Some tips on fishing for trout in local waters
Those who fished for seatrout this past week in north Matlacha Pass found tons of bait fish, clean water and lots of willing trout — in fact, some of the best trout fishing I’ve seen in quite a while. Those who chose to head south of the bridge found low oxygen content, decomposing algae stained water and absent fish.
What was the best bait for these northern trout? Almost any lure or fly in your box, from popping corks with plastic shrimp or jig suspended below, top water plugs, twitch baits, jig heads and plastic grubs or any fly cast near a bait pod, produced large numbers of quality sized seatrout.
Big schools of bait not only attracted the trout but an army of ladyfish also joined in on the feast. To cut down on ladyfish catches when pursuing trout, fish close to the bottom in the trout zone. Small lures that are retrieved quickly and stay up high in the water column are quickly eaten by the ravenous ladyfish.
Trout hunters looking for a lure-fooled, gator-sized trophy get to their hot spots very early and fully understand that real trophy specimens are as skittish as Keys bonefish. Slamming a hatch lid, unnecessary rocking of the boat and even loud talking on a dead still morning in skinny water can alert these nervous trophies, quickly sending them to a different ZIP code, leaving only the little guys to play with your lures.
To help put the odds in your favor, shut down the big motor 100 yards away and wind drift or pole to your hot spot, or use the electric on slow speed to get there.
What’s the best lure to use to catch your over 5 pound Southwest Florida trophy trout? We all have our favorites but if I was limited to one lure, it would be a very large, top water plug, fished slowly before sun up. Reach for the biggest top water plug in your box and start casting. Too big you say? Nonsense, a 7-pound trout can take down a 12-inch mullet in one bite so your oversized plug will not only attract the bigger fish, but also help keep the juvenile trout from ruining your trophy hunt.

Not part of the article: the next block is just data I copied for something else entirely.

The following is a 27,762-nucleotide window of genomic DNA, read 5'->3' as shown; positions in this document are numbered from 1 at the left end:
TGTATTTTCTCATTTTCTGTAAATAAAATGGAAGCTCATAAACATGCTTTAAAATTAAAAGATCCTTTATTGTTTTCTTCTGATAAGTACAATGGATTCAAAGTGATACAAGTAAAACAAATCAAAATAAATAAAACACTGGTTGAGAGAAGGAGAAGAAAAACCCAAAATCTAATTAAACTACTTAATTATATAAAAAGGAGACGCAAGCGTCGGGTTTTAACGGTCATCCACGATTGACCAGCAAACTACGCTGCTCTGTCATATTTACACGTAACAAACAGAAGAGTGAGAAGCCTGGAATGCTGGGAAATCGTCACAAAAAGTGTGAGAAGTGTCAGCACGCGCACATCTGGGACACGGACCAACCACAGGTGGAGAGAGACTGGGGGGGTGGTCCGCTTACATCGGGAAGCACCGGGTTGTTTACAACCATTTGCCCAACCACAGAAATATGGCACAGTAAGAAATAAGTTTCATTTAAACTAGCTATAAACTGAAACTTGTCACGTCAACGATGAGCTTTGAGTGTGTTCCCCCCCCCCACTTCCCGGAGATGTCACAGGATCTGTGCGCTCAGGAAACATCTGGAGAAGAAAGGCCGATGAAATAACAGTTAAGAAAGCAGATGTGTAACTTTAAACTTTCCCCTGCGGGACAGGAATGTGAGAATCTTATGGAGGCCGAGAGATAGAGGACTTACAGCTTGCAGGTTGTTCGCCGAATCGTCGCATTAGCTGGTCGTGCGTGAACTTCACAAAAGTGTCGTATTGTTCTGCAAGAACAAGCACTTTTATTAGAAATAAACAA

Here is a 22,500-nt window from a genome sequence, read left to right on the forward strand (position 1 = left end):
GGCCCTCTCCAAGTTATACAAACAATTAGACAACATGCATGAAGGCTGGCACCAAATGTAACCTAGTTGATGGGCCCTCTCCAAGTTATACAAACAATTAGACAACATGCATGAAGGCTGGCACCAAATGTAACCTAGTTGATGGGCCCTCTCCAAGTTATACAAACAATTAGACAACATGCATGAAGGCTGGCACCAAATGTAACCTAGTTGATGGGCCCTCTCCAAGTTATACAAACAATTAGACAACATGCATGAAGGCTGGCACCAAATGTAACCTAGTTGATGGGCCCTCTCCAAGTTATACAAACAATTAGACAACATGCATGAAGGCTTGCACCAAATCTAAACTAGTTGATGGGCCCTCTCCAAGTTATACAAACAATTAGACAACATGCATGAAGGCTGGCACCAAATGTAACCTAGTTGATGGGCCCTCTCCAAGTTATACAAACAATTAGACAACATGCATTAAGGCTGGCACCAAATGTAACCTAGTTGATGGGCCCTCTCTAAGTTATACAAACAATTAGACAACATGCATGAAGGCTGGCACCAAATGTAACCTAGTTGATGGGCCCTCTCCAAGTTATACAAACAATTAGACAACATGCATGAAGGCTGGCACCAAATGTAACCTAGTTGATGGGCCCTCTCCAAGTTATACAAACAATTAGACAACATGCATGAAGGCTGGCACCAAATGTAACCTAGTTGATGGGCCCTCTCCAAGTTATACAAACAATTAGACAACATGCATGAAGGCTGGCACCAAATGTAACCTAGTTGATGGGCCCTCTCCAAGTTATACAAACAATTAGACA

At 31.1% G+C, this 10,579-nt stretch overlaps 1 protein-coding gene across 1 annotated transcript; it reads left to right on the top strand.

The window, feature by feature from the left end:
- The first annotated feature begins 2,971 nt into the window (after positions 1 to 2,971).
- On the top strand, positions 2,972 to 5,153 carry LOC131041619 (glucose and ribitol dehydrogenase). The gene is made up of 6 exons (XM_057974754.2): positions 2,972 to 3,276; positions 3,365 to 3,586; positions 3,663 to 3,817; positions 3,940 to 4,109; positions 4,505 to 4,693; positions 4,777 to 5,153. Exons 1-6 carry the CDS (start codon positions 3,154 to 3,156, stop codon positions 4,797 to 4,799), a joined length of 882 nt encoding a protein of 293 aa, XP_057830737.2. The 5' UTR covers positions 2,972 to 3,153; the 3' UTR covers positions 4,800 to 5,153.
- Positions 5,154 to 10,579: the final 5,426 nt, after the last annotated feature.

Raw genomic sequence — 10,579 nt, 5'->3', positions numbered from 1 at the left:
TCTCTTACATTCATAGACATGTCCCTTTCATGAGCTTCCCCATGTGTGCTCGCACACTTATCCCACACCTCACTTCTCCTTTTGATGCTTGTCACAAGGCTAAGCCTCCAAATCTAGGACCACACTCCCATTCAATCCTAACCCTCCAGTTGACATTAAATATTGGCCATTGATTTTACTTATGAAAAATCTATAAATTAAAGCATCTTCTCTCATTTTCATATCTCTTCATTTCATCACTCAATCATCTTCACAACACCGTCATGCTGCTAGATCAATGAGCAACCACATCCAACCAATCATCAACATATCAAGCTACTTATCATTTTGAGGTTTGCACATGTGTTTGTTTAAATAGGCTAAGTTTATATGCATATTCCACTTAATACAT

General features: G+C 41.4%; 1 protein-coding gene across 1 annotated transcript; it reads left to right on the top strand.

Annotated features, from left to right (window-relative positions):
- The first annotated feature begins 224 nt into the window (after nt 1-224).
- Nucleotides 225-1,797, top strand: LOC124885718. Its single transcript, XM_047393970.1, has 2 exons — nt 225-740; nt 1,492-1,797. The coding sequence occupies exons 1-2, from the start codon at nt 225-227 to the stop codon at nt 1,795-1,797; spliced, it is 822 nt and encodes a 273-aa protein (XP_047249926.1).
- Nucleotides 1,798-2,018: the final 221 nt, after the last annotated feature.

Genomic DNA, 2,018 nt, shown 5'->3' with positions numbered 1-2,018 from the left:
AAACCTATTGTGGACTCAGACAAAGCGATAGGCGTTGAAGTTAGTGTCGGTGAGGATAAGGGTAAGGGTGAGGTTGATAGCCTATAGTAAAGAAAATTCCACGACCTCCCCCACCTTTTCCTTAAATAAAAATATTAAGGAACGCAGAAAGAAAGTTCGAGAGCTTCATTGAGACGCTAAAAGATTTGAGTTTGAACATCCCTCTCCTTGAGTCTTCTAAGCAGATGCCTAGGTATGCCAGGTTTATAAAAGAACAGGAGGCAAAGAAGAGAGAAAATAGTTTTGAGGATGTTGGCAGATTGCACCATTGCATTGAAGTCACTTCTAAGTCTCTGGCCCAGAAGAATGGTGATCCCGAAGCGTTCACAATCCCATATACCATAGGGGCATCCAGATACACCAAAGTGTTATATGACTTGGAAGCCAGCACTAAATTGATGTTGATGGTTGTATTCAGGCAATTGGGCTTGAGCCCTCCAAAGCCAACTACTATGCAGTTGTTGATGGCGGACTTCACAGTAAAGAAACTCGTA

Trophy class trout over 5 pounds aren’t common in Southwest Florida so take great care of these rather delicate fish by never handling them with dry hands, wet or dry towels or any type of rough treatment.
North Matlacha Pass is also a good bet for an early morning tarpon hunt. Stake out and look for rollers to cast to, or wind drift or quietly troll motor through a hot zone, pulling a couple of live baits behind the boat while casting gold, white or silver flake DOA Baitbusters ahead of the boat.
A little courtesy goes a long way. If you see someone staked out or poling waiting for a shot at a passing wad of tarpon, please give them plenty of room so as to not spook their fish.
Many Boca Grande tarpon have left the pass to summer over along the coast or chase huge bait schools in Charlotte Harbor while avoiding becoming shark snacks.
Find the bait schools by locating diving birds using your binoculars or spotting rolling tarpon backs shining in the morning sun. If you find large schools of bait, quietly fish around the edges of the school. Driving through the bait school will scatter the school and the predators below it ruining your chances of hooking up.
Having closed to harvest seasons these past years have allowed snook and trout numbers to greatly increase. Redfish haven’t done as well. One way the angler can help is to join and support the CCA of Florida. They continue work with the Duke Energy Mariculture Center to restock our dwindling redfish population. In 2019 the CCA released 34,000 reds into Southwest Florida waters. Join today! (ccaflorida.org
Capt. George Tunison is a Cape Coral resident fishing guide. You can contact him at 239-282-9434 or firstname.lastname@example.org.